The late Paul Kiddo (72) an artist who hails from the small missionary settlement of Bethanie in southern Namibia recently passed away and an outpour of condolences and messages from the local art community.
Frieda Luhl from the Project Room wrote “Today we learned with sadness that Paul Kiddo passed. It was a great honour to have known and worked with you Paul. May your gentle soul rest in peace,”
Christian Goltz wrote “Paul Kiddo is dead. We have lost a gentle soul but he shines brightly from all his wonderful works,”
Director of Arts Mkariko Amagulu wrote, “It is with sadness when I learned the news of the passing of Tate Paul Kiddo. The last time I saw him was at the National Art Gallery’s What’s your Story? Exhibition launch, which he had also participated in. although soft-spoken, Tate Kiddo was a truly unique and talented artist, who used his art to capture the face of mainly rural Namibian communities in their diversity and beauty.
This was in his own distinct signature style. His “reflection of the times”, in a way only he could. He has left us with his legacy through his work. We will always remember him because of the part that he has left us with and his contribution to Namibian art heritage. We offer our sincere condolences to his family during this time,”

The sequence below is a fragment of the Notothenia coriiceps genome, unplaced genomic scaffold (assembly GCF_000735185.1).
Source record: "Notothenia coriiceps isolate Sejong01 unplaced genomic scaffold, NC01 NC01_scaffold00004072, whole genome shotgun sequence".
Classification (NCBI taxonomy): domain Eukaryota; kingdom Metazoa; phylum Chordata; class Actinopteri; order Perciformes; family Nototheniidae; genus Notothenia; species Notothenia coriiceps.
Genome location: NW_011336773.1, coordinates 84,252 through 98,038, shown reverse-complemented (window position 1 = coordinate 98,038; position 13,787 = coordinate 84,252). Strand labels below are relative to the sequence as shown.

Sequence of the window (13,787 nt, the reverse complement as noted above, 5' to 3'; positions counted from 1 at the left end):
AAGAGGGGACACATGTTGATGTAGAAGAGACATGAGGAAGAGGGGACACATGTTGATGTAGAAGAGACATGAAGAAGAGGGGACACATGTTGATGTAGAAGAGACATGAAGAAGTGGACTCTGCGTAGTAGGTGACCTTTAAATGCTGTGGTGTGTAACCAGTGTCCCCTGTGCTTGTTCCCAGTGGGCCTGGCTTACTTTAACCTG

Retha-Louise Malherbe Hofmeyr wrote “Paul Kiddo, hugely talented artist and the true gentleman had a unique way of capturing the spirit of Namibian life in his landscapes – always with an artistic and humorous twist. He will be sadly missed. Condolences to his family,”
In 1979 he started experimenting with leftover paint from his contracting jobs, but with no previous or formal artistic experience. While a lack of funding does not allow him to travel too often to promote his art, he recently started inviting visitors into his home studio, a modest room at the back of a friend’s yard. The road to his creative space leads through the lively streets of the same informal settlement on the edge of Windhoek where you’ll find Okahandja Park Shebeen. Here, he not only paints his world-famous acrylic pieces but also house a small framing shop, cooks, sleeps and watches television